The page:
RUSSIA Putin, whilst being disliked in the West, remains a powerful leader for his people despite his disinterest in western democracy or tolerance for their ‘live and let live’ attitudes. He has continuing problems with Islamic militants, particularly because Islam is now emblematic of the political rejection of the Russian Federation by certain unwilling populations, particularly in the North Caucasus. It is this consciousness and because of his experience of extreme forms of terror carried out in Russia, including its great cities, that he is a strong proponent of the Assad government in Syria. They are fighting a life and death struggle against similar terrorist groups fighting not for democratic freedoms, but for extreme Sunni domination. He is also very aware of the northwards flow of Islamic fighters leaving quietening Afghanistan, making their way to ‘where the action is’ in the North Caucasus where the rebels have even formally taken the group Islamic name of an ‘Emirate’.

Russia has also fallen out with UKRAINE over trade, which is interesting because UKRAINE enjoys its political freedom from its former masters in Moscow, but its behaviour as a government and attitude to democracy has not endeared the former soviet nation to EU states, albeit there is trade to be done with them.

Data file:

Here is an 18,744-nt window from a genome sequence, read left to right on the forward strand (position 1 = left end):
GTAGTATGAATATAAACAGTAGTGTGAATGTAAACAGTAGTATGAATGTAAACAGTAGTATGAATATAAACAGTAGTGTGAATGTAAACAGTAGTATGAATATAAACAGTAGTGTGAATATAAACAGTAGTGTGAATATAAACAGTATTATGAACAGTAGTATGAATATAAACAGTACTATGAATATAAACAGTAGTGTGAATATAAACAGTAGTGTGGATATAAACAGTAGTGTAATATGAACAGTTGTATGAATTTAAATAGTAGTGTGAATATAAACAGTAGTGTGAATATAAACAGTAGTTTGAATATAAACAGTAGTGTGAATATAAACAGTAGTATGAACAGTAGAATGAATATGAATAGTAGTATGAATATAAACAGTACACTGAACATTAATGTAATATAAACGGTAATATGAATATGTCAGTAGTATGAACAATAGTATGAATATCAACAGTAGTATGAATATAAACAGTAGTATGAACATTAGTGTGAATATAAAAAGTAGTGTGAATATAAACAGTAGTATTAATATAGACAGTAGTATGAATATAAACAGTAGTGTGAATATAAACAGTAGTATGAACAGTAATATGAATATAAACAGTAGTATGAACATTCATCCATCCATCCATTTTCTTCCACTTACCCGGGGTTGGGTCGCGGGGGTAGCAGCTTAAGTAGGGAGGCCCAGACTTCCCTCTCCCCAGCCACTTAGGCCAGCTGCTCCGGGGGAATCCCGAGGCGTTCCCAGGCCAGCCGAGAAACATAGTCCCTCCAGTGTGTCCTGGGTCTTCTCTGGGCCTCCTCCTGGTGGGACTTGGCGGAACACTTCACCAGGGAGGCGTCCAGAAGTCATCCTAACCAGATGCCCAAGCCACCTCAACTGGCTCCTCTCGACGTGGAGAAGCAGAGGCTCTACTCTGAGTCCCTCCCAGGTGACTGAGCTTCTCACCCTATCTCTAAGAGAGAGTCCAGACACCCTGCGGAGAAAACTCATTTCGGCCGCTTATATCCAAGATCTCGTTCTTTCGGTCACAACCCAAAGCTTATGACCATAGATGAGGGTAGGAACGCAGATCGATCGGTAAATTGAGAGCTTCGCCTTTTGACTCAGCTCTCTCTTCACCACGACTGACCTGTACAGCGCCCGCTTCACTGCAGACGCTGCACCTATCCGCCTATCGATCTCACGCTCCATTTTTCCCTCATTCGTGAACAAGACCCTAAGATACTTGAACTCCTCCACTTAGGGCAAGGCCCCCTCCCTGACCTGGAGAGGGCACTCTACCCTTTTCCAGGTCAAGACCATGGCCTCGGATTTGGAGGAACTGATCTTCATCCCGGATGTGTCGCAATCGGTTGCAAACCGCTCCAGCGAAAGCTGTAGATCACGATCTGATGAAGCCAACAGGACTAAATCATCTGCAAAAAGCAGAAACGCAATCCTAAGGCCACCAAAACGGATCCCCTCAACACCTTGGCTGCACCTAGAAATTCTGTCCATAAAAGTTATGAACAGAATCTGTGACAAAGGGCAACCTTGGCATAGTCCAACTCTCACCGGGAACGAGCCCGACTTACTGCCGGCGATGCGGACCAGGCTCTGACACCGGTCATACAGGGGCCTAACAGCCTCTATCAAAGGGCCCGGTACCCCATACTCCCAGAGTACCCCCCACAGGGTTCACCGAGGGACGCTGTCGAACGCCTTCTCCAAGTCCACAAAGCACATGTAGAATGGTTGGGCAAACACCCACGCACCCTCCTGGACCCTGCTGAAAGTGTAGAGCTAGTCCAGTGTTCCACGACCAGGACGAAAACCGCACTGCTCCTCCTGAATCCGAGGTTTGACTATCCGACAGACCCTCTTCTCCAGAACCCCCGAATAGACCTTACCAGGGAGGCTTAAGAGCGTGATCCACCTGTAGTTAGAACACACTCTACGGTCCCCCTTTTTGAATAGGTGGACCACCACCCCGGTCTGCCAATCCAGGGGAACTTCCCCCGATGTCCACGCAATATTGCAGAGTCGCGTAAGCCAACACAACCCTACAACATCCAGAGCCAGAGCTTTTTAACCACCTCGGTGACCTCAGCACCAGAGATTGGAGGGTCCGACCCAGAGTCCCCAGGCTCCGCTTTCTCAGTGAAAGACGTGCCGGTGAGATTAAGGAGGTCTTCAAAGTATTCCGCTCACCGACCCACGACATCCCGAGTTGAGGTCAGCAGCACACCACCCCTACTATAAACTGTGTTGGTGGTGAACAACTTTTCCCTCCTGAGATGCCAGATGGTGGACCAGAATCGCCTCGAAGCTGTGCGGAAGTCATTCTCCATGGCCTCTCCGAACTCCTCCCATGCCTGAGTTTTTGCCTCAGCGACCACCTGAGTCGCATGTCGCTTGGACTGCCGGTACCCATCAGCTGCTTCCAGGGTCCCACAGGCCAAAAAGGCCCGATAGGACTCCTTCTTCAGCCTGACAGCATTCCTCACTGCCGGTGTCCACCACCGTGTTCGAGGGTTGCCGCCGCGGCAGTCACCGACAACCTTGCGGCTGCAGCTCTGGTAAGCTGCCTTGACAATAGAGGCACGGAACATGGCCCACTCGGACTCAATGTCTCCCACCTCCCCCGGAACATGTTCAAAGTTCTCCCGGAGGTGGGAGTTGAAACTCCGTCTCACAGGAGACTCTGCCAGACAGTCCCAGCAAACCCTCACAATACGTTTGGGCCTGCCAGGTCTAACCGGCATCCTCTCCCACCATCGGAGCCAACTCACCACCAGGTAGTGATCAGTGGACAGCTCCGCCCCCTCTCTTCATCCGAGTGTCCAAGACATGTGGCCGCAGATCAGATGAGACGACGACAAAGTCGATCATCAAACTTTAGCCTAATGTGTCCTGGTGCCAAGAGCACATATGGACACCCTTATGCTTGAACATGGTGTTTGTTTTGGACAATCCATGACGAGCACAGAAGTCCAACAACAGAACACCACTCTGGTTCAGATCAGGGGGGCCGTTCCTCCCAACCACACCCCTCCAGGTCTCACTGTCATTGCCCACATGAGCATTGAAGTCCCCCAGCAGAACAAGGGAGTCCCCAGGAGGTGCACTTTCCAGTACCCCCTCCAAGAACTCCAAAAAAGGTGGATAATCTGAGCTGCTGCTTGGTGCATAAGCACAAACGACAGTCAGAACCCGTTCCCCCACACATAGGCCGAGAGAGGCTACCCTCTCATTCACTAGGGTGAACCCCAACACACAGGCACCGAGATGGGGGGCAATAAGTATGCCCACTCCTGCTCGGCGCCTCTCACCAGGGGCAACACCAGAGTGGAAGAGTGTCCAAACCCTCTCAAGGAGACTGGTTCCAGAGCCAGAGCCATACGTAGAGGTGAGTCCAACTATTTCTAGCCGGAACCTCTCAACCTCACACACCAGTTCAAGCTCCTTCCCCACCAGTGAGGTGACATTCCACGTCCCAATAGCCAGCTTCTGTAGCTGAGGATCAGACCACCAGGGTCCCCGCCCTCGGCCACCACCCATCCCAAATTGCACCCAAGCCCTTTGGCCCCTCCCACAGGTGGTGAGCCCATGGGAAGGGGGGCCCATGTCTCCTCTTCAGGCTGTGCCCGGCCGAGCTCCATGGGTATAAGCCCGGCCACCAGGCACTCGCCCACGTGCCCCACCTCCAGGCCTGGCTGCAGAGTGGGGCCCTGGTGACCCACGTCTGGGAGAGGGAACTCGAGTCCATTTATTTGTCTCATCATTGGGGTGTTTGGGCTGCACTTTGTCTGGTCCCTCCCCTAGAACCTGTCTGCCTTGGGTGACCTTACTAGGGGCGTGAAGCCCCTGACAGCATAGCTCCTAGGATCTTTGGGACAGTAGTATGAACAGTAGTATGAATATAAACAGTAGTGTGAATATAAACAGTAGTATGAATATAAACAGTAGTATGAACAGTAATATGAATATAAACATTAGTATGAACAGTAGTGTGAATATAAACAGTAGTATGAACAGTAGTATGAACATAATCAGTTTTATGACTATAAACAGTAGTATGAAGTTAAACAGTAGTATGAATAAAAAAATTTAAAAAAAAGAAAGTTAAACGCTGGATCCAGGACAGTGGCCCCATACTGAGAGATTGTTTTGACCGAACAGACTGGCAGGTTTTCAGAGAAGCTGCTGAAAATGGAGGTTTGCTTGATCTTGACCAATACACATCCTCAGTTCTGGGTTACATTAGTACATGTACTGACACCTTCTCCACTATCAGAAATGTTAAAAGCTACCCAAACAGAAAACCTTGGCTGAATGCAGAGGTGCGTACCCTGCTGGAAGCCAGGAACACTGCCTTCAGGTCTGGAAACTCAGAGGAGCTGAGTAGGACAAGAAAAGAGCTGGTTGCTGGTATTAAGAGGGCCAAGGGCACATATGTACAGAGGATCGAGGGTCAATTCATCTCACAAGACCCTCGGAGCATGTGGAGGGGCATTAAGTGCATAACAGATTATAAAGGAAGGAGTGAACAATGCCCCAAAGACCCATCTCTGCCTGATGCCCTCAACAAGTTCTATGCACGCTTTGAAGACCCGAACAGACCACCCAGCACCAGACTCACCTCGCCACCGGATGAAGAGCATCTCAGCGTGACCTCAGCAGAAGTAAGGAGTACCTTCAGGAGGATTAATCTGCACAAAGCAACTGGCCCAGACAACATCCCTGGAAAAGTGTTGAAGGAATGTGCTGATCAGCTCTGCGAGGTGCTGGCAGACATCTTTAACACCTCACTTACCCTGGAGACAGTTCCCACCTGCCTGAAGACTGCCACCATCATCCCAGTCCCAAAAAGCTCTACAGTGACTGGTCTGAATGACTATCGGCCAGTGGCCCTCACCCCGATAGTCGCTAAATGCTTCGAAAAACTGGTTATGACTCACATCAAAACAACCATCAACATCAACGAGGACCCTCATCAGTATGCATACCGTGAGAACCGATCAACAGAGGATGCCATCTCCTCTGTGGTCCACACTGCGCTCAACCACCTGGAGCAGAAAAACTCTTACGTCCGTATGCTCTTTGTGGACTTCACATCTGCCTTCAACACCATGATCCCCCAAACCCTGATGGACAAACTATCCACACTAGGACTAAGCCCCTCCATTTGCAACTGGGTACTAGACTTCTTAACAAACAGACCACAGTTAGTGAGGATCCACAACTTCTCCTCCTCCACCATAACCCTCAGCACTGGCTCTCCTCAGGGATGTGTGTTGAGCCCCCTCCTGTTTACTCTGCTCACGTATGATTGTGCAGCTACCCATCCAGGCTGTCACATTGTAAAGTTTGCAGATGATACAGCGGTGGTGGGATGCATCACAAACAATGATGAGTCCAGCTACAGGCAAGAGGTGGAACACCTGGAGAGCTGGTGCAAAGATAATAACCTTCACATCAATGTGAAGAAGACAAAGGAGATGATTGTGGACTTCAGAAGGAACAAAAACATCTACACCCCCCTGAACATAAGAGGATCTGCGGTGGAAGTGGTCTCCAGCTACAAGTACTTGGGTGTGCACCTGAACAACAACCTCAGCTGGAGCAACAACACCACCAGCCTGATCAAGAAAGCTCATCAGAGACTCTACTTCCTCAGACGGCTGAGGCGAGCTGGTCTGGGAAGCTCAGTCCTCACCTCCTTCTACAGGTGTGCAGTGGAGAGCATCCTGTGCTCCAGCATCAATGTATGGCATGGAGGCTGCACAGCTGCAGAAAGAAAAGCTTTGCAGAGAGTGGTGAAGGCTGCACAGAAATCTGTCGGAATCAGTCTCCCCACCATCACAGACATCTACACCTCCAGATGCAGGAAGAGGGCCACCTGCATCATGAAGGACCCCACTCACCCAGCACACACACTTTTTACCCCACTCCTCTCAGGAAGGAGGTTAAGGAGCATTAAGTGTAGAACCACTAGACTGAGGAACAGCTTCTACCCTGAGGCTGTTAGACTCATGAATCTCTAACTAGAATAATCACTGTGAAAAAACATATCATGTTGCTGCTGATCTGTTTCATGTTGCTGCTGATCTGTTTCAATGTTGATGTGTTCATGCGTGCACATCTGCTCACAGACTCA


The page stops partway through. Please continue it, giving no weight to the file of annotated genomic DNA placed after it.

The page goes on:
INDIA Border clashes with Pakistani forces continue to plague relations, which both governments seem to seek to improve, but the Pakistan army in particular is not really under government control, being far more popular than its government for a start. Unless this tale of two armies can be resolved, other than by another pointless war, certainly Pakistan’s prospects of economic recovery are going nowhere. An Indian naval tragedy when an INS Submarine sank with all 18 crew, and not the first in recent times. Congress agreed to the formation of a new State in the deep-south, Telangana, which caused a helter-skelter of violent demonstrations by many demanding separate states elsewhere.